Bensen B-7W Hydro-Gyroglider

Home-built Sport Aircraft

This hydro-gyroglider was home-built and flown in 1957 and beyond from plans supplied by Igor Bensen, a leading proponent of lightweight, home built rotorcraft. A boat towed the rotor-kite into the air at 20-35 mph. The landing speed was 7 mph. The rotor speed was 350 rpm. Lift was obtained by the flow of air through the rotor.

In World War II German U-boats towed rotor-kites as aerial observation platforms.

During the 1950s, rotor kites were developed as recreational aircraft, largely due to the efforts of Igor Bensen in the United States, whose Bensen Aircraft Corporation produced a series of such aircraft, dubbed "gyrogliders" by Bensen. These were marketed as plans or kits for building at home, beginning with the B-5 and culminating with the B-8 by the end of the decade.

“We were looking for something more fun than water skiing and had read about rotor-kites, so we wrote to Igor Bensen for plans. We built the aircraft in a garage from locally purchased supplies," said builder/pilot Gene Anderson, who donated the craft.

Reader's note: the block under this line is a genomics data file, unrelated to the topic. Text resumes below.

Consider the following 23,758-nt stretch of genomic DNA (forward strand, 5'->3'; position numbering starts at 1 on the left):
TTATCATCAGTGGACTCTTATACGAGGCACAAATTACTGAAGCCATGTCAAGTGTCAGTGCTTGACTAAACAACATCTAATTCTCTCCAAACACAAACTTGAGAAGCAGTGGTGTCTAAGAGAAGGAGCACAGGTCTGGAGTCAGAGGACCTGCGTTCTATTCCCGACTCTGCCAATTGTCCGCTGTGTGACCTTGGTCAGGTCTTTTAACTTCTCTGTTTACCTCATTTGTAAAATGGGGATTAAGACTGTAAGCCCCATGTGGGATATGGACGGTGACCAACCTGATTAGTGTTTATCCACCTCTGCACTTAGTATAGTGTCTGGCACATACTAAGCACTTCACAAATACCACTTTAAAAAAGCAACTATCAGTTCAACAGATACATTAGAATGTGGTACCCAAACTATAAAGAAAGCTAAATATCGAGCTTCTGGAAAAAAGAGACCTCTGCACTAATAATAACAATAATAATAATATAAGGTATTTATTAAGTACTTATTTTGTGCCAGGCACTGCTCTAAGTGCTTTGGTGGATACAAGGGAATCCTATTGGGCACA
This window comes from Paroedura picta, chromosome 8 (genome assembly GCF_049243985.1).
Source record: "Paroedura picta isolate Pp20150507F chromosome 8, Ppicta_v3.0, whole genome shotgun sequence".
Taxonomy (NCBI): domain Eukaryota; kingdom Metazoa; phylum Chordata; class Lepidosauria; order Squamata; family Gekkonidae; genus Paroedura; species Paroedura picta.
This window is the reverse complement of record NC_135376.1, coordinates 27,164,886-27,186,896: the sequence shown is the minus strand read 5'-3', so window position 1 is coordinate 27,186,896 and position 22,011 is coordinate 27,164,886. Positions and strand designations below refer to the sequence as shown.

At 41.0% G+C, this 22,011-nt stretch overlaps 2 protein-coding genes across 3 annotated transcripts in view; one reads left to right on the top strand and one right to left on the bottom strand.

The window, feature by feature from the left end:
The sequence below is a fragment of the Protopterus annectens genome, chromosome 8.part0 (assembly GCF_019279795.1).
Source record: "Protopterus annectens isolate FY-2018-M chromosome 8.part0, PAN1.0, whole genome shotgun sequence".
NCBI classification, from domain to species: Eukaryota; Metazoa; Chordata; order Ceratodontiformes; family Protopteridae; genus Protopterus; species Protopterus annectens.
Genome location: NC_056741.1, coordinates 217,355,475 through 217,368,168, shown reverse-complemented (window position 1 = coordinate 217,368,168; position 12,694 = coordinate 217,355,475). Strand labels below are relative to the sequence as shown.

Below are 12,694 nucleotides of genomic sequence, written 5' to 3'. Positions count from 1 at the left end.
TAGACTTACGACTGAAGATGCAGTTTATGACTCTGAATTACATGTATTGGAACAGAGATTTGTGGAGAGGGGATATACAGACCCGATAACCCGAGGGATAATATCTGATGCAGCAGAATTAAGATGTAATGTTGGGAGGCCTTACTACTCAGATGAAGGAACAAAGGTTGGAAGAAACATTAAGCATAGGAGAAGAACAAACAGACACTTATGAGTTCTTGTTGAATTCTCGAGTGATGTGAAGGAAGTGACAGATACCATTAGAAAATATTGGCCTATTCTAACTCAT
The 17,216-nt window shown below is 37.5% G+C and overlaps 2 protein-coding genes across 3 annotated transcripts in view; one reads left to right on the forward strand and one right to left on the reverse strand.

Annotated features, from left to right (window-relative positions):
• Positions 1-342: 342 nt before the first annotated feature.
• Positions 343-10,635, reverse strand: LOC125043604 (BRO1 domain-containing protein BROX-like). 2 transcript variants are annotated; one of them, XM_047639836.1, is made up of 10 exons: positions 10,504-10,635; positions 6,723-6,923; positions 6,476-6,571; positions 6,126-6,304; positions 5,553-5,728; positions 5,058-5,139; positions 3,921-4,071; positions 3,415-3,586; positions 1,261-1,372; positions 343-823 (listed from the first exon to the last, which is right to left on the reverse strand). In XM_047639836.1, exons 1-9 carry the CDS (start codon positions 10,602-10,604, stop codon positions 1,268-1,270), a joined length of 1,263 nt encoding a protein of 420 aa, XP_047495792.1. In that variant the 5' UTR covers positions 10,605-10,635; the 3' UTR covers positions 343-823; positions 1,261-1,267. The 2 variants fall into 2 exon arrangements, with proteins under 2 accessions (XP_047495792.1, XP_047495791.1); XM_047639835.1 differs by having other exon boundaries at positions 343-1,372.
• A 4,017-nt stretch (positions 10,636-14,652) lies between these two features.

"We had great fun flying at tree top level along the Meramec and Mississippi Rivers near St. Louis, MO. We taught ourselves to fly since little flight guidance was provided. We learned from the sound of the rotor and the feel of the controls when the rotor-kite was ready to take off. The overhead control stick worked in the opposite direction to other aircraft, so to roll right, you moved the stick to the left.

"We gradually lengthened the tow rope to around 200 feet, and the power of the rotor was able to lift the tail end of the tow boat so as to cause propeller cavitation.”

This B-7W hydro-gyroglider provides a unique example of a water-borne rotorcraft and complements the Museum’s B-8W wheeled aircraft.

Aircraft Specifications

Rotor Diameter: 
21 ft.
Fuselage Length: 
12 ft.
7 ft.
Empty Weight: 
150 lbs.
Acquisition Source: 
Donation by Gene Anderson